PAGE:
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The next farm technology revolution

Rob Saik says big data will soon be a fact of life on farms, and producers will have to find ways to deal with it all

Farm technology has come a long way — the leap from horses to tractors seemed huge until computers, auto steer, and advances in seed and crop chemistry came along.

But the next technological leap is going to be the biggest yet, and it’s already underway, according to Rob Saik, CEO and founder of the Agri-Trend group of companies.

“We are in an age of exponential growth with devices connecting to the Internet,” said Saik, who is also the author of The Agriculture Manifesto: Ten Key Drivers That Will Shape Agriculture in the Next Decade, a look at technology in farming and food production.

Take a look at the equipment on display at Agri-Trade — virtually all of it can communicate wirelessly with the operator and, increasingly, other equipment.

With all these devices giving us data, Saik said he can see a rapid creation of a “central nervous system” for the farm.

Just as nerve fibres continually send data to the brain, farm devices of the future will monitor a host of things such as weather, soil moisture, heat and moisture in your bins, and even real-time data on what’s happening to plants in the field.

And all these devices will link with smartphones, he predicted.

“This is going to happen more rapidly than the adoption of the smartphone itself,” Saik said.

But as is always the case, it’s not what technology farmers have, but what do farmers want technology to do. While auto steer was adopted very quickly once it became easy to use, variable-rate technology has advanced rapidly but remains challenging because it’s not easy to get all the pieces to fit.

“There is a separation with grasping technology compared with guys ignoring it,” said Saik. “When the user interface becomes easy to use, more adaptation takes place.”

Big data

All these monitoring devices mean there will be a growing mountain of data on every farm. But without interpretation and implementation, data is useless, said Saik.

That is going to lead to artificial intelligence — software that relies on algorithms — to help farmers turn data into dollars, he said.

“The key to helping us sort data is to integrate technology,” said Saik. “The information will be too large and with tight margins, farmers can’t afford to guess.”

And data has a way of piling up. Saik’s company has been tracking farm data online since 2001 and now has more than 65 million acres of farm data in its system.

The key is to zero in on specifics that truly matter, he said.

“In southern Alberta, I coach a farm — every year they have low zinc levels on their cornfield,” said Saik. “I know they have to put zinc on. There is 13 to 14 years’ worth of data saying this is what it needs.”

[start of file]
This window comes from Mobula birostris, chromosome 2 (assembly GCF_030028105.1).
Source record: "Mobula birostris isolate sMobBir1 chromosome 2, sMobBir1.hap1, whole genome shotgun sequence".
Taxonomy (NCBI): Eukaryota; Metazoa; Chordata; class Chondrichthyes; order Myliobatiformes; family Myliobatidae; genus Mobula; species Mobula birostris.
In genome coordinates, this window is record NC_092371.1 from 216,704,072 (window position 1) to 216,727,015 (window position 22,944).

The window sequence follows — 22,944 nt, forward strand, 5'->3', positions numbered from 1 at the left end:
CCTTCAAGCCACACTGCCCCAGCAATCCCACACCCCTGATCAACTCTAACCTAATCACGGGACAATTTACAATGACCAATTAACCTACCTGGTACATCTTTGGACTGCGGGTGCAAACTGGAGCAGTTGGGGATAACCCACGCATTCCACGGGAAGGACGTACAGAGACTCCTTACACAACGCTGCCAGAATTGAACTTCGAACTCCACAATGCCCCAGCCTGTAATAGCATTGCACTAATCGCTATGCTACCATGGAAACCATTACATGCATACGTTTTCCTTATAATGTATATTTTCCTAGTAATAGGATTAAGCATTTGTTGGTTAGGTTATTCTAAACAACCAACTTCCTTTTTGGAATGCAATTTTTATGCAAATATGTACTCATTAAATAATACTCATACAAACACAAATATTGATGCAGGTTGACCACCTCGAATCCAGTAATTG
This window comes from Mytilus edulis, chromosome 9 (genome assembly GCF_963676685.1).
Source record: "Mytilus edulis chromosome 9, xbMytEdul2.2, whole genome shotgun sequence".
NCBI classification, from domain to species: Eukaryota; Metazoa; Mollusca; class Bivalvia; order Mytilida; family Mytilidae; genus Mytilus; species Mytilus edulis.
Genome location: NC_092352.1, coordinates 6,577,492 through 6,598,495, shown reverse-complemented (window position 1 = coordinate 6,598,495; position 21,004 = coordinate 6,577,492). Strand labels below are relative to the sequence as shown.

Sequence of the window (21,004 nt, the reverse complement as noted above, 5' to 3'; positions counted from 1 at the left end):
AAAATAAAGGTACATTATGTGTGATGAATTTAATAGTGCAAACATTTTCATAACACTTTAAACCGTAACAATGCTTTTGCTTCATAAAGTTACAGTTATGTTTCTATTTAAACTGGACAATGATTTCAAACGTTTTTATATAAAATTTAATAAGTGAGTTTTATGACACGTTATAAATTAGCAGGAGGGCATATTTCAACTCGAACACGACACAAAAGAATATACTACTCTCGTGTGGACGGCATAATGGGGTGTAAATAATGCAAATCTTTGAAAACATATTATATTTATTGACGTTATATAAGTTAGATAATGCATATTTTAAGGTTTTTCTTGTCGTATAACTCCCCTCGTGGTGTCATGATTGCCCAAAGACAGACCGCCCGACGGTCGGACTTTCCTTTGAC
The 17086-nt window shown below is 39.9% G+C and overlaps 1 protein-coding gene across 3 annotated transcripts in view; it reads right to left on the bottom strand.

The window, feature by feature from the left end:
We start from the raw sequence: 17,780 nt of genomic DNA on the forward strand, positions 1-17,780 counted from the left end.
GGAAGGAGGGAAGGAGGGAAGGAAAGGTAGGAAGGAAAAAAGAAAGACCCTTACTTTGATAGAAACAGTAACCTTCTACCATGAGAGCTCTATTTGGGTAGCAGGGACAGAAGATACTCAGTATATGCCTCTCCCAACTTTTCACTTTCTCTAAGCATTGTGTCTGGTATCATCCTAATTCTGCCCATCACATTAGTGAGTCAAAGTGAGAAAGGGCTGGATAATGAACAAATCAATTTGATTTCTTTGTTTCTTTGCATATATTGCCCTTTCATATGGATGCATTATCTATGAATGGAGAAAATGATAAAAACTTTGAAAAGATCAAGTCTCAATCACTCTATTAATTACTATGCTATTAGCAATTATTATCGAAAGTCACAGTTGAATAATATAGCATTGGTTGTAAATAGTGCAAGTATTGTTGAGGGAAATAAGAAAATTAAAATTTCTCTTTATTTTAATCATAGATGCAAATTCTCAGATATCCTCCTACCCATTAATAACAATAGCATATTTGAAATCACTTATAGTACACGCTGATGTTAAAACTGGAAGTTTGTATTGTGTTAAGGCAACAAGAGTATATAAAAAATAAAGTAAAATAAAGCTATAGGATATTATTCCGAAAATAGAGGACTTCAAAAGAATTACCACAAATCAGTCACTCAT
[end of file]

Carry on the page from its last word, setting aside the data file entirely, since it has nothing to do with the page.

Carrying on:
Why bigger?

Another driver in farm technology is obvious to every visitor at any farm equipment show — machines are getting bigger.

It’s no coincidence this is happening at a time when it’s increasingly harder to find people willing to work on farms, said Saik.

“We can’t find qualified operators,” he said. “(But) we are able to drive 120-foot-wide sprayers travelling 18 miles an hour.”

The next logical step is to have driverless farm equipment, he said.

“If Google has cars that travel half a million miles without an accident, farmers will have combines that drive themselves.”

And if the thought of tractors driving themselves makes you laugh, consider that since 2012 Kinze Manufacturing has been working with three farmers in western Illinois to reduce labour at harvest time via driverless tractors pulling grain carts.

“The participating farmers have experienced significant efficiency gains during this year’s harvest,” the company stated in a press release. “Kinze continues to work toward full commercialization of the system.”

Ranches next

Many of the big changes have occurred on grain operations, with cattle producers waiting for their turn in the high-tech limelight.

But with cattle prices at an all-time high, that wait may soon be over.

“There will be a very sharp lift in technology in forage equipment and on the cattle end of things,” predicted Saik.

On the forage side, Vermeer introduced a conceptual fully continuous round baler in September. “(The baler) allows two bales to be formed simultaneously, enabling the operator to continually move forward without having to stop and wait for a finished bale to eject before moving on to the next bale,” boasts the Vermeer website.

Cattle producers can also use Bluetooth technology integrated in RFID tag readers and scale weigh-bars that connect to a tablet like the Gallagher TSi 2.

Keeping up with the latest technology is critical to sustaining efficient operations, said Saik.

And so shows like Agri-Trade are not only a chance to see the latest and greatest in new technology, but also a chance to think about what’s driving innovations and what the future might hold.

About the author

Contributor

Jill Burkhardt, her husband, Kelly, and their two children, own and operate a mixed farm near Gwynne, Alberta. Originally hailing from Montana, she has a degree in Range Management from Montana State University. Jill’s agricultural passions are cattle and range management but she enjoys writing and learning more about all aspects of farming.

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